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YYGS Music and Power: U.S. Race Relations: Lift Every Voice and Sing

A guide for the Yale Young Global Scholars class on Music and Power.

Manuscript of Lift Every Voice and Sing


Manuscript in the hand of composer J. Rosamond Johnson, 

with the heading "Dedicated to Miss Marian Anderson"

Google Doc for this Topic

General Information

The song “Lift Ev'ry Voice and Sing,” written by James Weldon Johnson and J. Rosamond Johnson at the turn of the twentieth century, is often known today as the Black National Anthem and is sung in schools, churches, and civic settings throughout the United States. The brothers wrote the song in Jacksonville, Florida, in 1900 for the students of Stanton Institute, where James was the principal, to sing as part of a celebration of the birthday of Abraham Lincoln. The hymn rather took on a life of its own, being passed along from those students to later students and to churches, becoming well-known in southern African-American communities. When James became Field Secretary for the NAACP, the song became the anthem of the NAACP. In recent years, African-Americans have sometimes sung "Lift Every Voice" as an alternative to the national anthem, "The Star-Spangled Banner."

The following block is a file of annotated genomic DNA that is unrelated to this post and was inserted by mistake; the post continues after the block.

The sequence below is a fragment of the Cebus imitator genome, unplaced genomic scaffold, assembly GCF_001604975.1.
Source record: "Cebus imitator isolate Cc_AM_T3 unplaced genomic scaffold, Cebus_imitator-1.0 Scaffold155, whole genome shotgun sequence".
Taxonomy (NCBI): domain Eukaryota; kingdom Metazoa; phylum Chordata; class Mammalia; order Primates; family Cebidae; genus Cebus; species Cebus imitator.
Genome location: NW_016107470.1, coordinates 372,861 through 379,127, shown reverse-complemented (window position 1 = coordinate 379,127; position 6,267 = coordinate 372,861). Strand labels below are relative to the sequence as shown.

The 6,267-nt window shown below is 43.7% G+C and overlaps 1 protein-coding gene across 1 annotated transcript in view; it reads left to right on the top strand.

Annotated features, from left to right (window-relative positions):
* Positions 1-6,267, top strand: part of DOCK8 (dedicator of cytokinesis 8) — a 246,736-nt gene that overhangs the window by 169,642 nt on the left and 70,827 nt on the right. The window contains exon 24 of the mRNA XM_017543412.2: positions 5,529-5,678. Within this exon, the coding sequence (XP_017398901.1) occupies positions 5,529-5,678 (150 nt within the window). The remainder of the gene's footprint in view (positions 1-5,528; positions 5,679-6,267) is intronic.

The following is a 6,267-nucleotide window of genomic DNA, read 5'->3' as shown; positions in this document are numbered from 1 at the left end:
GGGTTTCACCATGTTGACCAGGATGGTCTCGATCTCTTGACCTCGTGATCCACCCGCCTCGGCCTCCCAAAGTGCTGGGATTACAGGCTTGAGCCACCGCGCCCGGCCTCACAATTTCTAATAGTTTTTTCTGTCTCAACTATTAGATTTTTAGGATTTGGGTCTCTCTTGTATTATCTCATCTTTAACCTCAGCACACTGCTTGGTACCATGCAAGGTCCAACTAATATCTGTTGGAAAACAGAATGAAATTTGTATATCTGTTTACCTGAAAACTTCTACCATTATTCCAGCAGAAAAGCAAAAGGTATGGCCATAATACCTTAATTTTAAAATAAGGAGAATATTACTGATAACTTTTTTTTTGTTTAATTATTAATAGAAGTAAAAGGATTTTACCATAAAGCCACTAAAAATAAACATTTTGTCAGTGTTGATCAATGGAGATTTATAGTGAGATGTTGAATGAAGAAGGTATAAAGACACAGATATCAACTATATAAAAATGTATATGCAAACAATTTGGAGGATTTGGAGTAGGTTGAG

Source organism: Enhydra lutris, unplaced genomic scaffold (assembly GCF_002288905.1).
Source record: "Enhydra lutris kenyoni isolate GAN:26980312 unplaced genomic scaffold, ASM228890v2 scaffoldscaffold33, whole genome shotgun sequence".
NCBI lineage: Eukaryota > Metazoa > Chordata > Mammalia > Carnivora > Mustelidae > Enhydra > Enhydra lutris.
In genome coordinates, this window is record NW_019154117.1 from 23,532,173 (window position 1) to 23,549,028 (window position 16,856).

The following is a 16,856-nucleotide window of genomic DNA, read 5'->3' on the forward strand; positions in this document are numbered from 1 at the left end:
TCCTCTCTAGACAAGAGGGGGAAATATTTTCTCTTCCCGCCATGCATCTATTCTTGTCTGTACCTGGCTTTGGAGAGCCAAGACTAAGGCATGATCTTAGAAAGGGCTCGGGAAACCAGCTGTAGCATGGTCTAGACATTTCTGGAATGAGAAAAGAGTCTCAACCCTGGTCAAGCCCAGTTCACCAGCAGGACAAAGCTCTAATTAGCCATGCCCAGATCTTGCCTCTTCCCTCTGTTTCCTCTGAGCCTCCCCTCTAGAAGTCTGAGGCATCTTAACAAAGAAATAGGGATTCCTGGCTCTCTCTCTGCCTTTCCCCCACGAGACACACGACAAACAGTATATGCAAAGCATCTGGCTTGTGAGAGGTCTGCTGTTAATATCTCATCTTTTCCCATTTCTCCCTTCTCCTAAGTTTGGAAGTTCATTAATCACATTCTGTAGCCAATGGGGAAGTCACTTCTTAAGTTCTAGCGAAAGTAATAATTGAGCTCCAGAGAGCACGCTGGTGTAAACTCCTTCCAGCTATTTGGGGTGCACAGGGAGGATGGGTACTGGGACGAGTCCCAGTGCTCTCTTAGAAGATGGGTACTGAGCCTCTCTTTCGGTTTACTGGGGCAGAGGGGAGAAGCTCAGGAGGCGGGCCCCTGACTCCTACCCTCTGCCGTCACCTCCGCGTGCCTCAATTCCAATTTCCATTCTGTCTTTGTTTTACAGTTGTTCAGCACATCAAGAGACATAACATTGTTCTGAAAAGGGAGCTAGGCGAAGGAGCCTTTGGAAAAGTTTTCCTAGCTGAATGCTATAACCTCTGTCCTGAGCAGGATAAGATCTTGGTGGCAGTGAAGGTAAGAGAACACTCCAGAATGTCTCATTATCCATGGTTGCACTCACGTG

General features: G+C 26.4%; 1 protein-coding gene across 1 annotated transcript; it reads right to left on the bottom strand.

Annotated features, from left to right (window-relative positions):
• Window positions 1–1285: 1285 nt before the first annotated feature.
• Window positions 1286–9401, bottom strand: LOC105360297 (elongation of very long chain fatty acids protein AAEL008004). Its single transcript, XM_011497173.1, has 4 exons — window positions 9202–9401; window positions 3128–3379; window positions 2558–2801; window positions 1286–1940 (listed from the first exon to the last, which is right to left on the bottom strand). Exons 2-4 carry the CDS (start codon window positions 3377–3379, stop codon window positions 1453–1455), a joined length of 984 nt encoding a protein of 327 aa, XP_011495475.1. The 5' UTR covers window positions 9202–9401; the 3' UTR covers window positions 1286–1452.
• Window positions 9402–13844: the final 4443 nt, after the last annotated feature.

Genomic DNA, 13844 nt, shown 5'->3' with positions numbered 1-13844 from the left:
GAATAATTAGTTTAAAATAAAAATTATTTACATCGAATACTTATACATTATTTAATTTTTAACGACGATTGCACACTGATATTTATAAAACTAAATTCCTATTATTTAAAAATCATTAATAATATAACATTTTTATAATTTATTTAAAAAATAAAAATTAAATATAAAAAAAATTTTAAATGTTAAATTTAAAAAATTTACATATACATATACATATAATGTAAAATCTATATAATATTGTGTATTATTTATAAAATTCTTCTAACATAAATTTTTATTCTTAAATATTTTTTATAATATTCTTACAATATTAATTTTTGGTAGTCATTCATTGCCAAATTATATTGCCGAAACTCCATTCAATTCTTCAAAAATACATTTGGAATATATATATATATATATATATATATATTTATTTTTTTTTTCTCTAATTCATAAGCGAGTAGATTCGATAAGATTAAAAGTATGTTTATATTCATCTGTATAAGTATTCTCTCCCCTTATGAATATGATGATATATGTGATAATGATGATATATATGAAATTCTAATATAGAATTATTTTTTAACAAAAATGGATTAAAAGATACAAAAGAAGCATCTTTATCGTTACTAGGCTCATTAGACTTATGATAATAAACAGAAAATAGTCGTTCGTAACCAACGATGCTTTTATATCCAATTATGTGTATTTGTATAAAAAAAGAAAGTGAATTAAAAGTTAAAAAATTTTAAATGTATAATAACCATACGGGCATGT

The Hymn

The Anthem